HDFC Bank will sell silver bars during a May festival in India for precious metals purchases, the first such sale by a bank, as demand picks up, a top executive of the bank said today.
The move, to sell silver bars weighing 50 grammes each, indicates that domestic consumers in India, the world's largest buyers of gold, are willing to add silver to their investment portfolio for diversification.
"We were looking at silver for a long time. When we were ready a year back, it was a time when the market wasn't looking good. This year demand seems to be pretty good," Seshan Ramakrishnan, head of the bank's retail liabilities and product group, told Reuters from Mumbai.
India's gold market saw its worst year in more than a decade in 2009 as the annual monsoon failed, bringing down farm output and curtailing consumer spending. Figures from the World Gold Council (WGC) show India's demand was at 480 tonnes in 2009, down 33% from a year ago.
"In the last six months, the demand in the market has been much better. Sentiment are a lot better this year, the stock market is improving, and the economy is looking a lot better," Ramakrishnan said.
Ramakrishnan said he was aiming to sell 100 to 150 kilos of 50 gramme Swiss PAMP silver bars on Akshaya Tritiya on May 16, when Hindus believe buying precious metals will give them lasting prosperity.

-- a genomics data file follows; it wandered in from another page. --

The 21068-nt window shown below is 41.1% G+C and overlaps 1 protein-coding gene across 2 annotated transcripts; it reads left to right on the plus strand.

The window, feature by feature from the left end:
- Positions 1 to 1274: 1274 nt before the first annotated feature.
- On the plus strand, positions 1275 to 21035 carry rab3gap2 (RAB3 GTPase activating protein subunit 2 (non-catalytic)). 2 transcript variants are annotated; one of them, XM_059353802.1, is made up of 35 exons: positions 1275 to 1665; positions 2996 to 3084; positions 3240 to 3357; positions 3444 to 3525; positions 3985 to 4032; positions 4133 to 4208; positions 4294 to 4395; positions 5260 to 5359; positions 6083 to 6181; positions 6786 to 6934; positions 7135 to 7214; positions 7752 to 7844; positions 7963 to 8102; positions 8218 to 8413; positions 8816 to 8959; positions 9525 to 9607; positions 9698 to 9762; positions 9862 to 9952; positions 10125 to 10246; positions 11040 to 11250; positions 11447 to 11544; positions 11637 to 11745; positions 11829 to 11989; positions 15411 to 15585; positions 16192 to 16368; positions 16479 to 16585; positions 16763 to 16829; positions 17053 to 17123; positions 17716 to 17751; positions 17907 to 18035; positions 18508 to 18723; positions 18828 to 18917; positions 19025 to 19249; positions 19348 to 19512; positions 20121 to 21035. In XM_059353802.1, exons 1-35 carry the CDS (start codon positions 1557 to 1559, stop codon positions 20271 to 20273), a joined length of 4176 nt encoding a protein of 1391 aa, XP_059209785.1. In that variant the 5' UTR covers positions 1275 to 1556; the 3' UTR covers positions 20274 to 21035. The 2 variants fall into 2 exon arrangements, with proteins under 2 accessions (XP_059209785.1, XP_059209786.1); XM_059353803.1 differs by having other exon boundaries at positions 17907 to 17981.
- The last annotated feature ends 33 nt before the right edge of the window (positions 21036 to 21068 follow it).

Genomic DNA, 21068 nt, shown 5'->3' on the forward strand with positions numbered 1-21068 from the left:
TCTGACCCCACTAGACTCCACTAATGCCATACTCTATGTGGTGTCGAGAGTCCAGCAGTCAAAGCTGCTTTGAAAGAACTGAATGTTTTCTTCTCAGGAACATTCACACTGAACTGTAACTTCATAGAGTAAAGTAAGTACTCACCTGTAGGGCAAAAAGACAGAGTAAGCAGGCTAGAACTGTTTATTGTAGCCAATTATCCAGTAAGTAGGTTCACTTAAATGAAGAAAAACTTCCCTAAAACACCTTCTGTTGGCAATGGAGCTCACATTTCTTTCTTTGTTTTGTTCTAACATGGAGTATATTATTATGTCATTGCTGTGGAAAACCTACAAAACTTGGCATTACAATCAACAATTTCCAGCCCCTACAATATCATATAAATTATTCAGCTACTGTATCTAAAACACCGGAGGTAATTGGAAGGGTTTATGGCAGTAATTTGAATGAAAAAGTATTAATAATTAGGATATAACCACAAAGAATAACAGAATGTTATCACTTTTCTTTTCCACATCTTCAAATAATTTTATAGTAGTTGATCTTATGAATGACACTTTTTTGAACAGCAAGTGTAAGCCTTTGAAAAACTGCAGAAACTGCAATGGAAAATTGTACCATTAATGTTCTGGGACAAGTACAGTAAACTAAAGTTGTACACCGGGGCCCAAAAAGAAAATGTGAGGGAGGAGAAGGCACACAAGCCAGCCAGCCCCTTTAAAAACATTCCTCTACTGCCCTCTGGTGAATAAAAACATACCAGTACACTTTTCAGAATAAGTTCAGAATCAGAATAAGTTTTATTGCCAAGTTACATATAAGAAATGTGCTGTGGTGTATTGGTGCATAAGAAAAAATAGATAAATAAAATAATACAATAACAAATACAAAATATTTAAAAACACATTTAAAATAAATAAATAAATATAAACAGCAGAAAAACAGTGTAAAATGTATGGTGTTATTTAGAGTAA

"It is a little bit like shooting in the dark as we have no experience in selling silver," he said. But "silver is another investment opportunity in the market."
Sales on Akshaya Tritiya are generally taken as an indication on how the full year could be as it gives precious-metal sellers an insight into the consumers' buying behaviour.
The private-sector bank, a large seller of gold, expects a 30% rise in its gold coin sales during the Akshaya Tritiya festival from 440kg last year, Ramakrishnan said.
A pent-up demand from 2009 resurfacing amid stable prices has made the climate favourable for buying gold this year.
Ramakrishnan said Indian consumers were expected to ask for gold bars of larger denominations as many Indians are now choosing to buy bullion they can convert to jewellery at a later date.